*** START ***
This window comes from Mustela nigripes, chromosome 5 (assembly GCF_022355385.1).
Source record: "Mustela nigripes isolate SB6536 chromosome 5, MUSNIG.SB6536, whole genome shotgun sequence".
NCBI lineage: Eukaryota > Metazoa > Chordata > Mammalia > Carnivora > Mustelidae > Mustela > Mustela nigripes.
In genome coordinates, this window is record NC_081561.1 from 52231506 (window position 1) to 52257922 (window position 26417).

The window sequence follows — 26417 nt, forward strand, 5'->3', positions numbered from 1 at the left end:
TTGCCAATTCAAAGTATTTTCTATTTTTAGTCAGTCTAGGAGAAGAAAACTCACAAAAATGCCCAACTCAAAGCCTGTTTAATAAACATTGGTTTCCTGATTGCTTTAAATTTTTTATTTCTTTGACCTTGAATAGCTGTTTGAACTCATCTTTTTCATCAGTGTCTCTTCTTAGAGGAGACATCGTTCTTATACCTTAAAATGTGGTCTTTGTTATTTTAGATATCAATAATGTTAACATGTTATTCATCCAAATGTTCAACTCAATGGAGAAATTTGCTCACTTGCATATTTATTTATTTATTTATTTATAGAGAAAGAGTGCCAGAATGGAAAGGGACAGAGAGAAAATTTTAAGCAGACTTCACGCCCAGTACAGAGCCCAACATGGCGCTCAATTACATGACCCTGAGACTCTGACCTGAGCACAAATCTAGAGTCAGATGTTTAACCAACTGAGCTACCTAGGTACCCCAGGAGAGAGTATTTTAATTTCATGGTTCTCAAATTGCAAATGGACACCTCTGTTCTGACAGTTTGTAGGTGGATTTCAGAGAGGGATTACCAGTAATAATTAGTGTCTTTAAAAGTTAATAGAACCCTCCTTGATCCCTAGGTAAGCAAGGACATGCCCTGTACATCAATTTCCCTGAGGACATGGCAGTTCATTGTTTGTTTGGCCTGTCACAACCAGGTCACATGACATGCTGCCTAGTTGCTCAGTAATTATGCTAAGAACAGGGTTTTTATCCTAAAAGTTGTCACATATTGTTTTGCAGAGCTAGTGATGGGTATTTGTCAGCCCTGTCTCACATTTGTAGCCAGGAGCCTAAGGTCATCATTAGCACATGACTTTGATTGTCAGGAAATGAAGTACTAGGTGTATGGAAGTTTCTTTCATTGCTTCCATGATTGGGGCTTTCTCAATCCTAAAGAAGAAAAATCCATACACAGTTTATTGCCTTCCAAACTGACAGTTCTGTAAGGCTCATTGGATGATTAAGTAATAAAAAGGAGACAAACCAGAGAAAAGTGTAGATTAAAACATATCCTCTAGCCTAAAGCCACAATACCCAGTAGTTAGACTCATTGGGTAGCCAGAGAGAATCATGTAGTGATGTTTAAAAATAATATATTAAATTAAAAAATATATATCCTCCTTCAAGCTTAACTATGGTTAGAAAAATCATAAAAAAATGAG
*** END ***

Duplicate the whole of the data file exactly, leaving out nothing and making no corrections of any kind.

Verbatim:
This window comes from Mustela nigripes, chromosome 5 (assembly GCF_022355385.1).
Source record: "Mustela nigripes isolate SB6536 chromosome 5, MUSNIG.SB6536, whole genome shotgun sequence".
NCBI lineage: Eukaryota > Metazoa > Chordata > Mammalia > Carnivora > Mustelidae > Mustela > Mustela nigripes.
In genome coordinates, this window is record NC_081561.1 from 52231506 (window position 1) to 52257922 (window position 26417).

The window sequence follows — 26417 nt, forward strand, 5'->3', positions numbered from 1 at the left end:
TTGCCAATTCAAAGTATTTTCTATTTTTAGTCAGTCTAGGAGAAGAAAACTCACAAAAATGCCCAACTCAAAGCCTGTTTAATAAACATTGGTTTCCTGATTGCTTTAAATTTTTTATTTCTTTGACCTTGAATAGCTGTTTGAACTCATCTTTTTCATCAGTGTCTCTTCTTAGAGGAGACATCGTTCTTATACCTTAAAATGTGGTCTTTGTTATTTTAGATATCAATAATGTTAACATGTTATTCATCCAAATGTTCAACTCAATGGAGAAATTTGCTCACTTGCATATTTATTTATTTATTTATTTATAGAGAAAGAGTGCCAGAATGGAAAGGGACAGAGAGAAAATTTTAAGCAGACTTCACGCCCAGTACAGAGCCCAACATGGCGCTCAATTACATGACCCTGAGACTCTGACCTGAGCACAAATCTAGAGTCAGATGTTTAACCAACTGAGCTACCTAGGTACCCCAGGAGAGAGTATTTTAATTTCATGGTTCTCAAATTGCAAATGGACACCTCTGTTCTGACAGTTTGTAGGTGGATTTCAGAGAGGGATTACCAGTAATAATTAGTGTCTTTAAAAGTTAATAGAACCCTCCTTGATCCCTAGGTAAGCAAGGACATGCCCTGTACATCAATTTCCCTGAGGACATGGCAGTTCATTGTTTGTTTGGCCTGTCACAACCAGGTCACATGACATGCTGCCTAGTTGCTCAGTAATTATGCTAAGAACAGGGTTTTTATCCTAAAAGTTGTCACATATTGTTTTGCAGAGCTAGTGATGGGTATTTGTCAGCCCTGTCTCACATTTGTAGCCAGGAGCCTAAGGTCATCATTAGCACATGACTTTGATTGTCAGGAAATGAAGTACTAGGTGTATGGAAGTTTCTTTCATTGCTTCCATGATTGGGGCTTTCTCAATCCTAAAGAAGAAAAATCCATACACAGTTTATTGCCTTCCAAACTGACAGTTCTGTAAGGCTCATTGGATGATTAAGTAATAAAAAGGAGACAAACCAGAGAAAAGTGTAGATTAAAACATATCCTCTAGCCTAAAGCCACAATACCCAGTAGTTAGACTCATTGGGTAGCCAGAGAGAATCATGTAGTGATGTTTAAAAATAATATATTAAATTAAAAAATATATATCCTCCTTCAAGCTTAACTATGGTTAGAAAAATCATAAAAAAATGAG